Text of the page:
Myohoji Station: abandoned at lunchtime

Ross Hall

May 15, 2021
(Updated on June 17, 2021)

A railway station in Japan with an ATM in centre of the screen and no people

Myohoji station, about 1:30 in the afternoon. When I first settled in this town, it was a bustling little station. Plenty of people wandering around, usually with rucksacks and walking shoes. Friends meeting up or bumping into one another and exchanging conversation. A couple of pop-up eateries rotating around on the spot where I stood to take this photo.

I stand here often, waiting for my wife to arrive from work. The decline was slow, captured over a fortnight of taking photos at random until I wondered where everyone was.

Now, midway through the latest State of Emergency, it’s empty. The trains come, a handful of people get off, they vanish.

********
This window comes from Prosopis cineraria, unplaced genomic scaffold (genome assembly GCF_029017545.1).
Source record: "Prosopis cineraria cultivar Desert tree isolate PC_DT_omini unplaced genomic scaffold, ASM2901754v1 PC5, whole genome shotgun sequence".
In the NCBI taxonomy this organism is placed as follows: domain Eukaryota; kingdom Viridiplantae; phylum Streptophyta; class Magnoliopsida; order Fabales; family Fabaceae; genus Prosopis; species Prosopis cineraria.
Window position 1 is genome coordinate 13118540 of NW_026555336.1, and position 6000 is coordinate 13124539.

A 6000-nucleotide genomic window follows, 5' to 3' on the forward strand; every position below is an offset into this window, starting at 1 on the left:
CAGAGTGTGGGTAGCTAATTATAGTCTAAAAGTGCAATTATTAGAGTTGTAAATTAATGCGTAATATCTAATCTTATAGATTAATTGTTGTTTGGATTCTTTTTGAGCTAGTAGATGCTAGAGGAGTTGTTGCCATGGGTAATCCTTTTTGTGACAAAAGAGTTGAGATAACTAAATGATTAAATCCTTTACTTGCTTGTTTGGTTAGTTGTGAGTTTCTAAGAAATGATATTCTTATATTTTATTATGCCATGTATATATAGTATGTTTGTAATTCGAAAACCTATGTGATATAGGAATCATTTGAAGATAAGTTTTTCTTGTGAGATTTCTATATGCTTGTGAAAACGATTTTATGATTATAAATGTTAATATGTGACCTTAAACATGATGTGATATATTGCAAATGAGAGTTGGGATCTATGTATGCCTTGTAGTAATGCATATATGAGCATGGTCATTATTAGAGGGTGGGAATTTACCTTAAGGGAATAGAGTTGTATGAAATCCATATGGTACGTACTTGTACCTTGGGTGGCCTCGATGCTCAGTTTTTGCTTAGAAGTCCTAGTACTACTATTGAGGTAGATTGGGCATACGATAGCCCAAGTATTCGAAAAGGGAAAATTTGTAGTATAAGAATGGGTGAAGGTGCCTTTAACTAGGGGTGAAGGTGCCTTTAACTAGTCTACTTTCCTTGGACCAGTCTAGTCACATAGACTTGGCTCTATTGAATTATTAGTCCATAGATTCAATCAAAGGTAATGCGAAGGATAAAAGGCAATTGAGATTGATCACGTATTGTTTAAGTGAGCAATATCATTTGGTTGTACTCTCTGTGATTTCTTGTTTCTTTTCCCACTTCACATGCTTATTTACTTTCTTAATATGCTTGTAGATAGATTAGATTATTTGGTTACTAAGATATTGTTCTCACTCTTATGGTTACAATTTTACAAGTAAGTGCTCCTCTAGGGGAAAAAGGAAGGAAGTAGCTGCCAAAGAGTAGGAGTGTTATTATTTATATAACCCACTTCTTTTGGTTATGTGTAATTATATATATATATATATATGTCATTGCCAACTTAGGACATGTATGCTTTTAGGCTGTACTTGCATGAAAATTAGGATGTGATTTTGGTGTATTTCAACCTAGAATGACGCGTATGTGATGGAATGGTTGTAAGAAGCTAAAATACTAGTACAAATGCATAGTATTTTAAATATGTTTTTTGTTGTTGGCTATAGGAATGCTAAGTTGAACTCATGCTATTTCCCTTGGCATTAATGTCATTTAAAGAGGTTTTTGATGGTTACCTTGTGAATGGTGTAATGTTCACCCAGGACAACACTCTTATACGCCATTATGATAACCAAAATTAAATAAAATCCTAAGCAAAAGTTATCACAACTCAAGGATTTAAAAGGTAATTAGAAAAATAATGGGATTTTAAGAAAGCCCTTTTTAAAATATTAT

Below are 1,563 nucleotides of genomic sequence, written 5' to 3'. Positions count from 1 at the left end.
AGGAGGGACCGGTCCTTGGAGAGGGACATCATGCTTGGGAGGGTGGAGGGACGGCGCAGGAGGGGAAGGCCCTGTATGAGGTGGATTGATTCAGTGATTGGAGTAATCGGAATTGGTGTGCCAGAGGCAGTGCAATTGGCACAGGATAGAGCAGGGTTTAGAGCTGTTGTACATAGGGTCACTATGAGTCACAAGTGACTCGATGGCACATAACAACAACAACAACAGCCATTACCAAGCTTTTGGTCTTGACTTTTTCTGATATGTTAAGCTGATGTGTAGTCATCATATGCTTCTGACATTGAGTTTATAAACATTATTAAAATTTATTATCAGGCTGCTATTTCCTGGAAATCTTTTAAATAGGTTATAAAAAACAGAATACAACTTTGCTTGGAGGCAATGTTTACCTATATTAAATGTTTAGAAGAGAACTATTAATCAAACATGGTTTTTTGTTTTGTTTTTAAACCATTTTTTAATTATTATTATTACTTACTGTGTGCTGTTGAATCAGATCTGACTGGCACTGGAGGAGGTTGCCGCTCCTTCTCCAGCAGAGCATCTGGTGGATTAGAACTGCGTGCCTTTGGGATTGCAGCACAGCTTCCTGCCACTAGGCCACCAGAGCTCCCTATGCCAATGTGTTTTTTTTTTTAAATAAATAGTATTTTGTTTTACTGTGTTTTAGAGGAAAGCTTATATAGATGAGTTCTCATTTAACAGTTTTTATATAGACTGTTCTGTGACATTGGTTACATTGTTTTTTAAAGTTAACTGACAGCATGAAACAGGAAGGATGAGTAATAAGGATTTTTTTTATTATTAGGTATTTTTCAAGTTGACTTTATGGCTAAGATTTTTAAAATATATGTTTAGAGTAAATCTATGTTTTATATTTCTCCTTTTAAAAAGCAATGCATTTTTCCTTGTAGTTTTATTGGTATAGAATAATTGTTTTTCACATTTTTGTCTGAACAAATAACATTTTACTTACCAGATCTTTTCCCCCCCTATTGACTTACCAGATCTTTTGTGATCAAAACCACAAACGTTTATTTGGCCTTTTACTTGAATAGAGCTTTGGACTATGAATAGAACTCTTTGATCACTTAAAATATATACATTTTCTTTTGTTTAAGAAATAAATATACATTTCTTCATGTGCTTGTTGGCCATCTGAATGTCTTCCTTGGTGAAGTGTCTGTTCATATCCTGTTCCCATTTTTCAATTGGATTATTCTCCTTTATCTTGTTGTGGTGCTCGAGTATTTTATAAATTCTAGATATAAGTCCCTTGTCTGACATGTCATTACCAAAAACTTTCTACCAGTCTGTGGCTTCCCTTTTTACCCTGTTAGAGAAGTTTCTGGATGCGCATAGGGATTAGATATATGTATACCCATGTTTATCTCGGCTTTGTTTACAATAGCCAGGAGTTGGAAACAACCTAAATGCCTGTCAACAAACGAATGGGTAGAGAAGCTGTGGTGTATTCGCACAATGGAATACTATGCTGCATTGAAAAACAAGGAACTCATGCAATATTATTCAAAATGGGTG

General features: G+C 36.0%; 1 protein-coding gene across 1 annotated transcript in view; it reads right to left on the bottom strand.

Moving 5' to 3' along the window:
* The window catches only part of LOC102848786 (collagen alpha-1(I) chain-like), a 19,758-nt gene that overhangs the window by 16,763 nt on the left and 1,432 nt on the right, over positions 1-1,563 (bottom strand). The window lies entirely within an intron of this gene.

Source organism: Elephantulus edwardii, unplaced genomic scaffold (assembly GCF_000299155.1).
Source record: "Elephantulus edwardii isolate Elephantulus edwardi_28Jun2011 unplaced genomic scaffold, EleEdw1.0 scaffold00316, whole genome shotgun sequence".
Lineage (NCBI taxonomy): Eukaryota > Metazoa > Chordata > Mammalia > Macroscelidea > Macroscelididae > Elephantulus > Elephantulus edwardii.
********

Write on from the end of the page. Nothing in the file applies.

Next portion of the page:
And yet…

The shops are busy. People still visit the restaurants and cafes. Schoolkids bustle around. We seem to do it with a greater sense of purpose: attend to our business, don’t linger, don’t delay.

Myohoji is busy, just not the way it was before.

Born in the UK in the early 70s, I’ve enjoyed a diverse and eclectic career. I spent time in IBM, survived the dot.com bust, got myself well known in Insurance, and lived through more digital transformation projects than is healthy. In late ’20, in the middle of a pandemic, I upped sticks and moved to Kobe, Japan with my wife.

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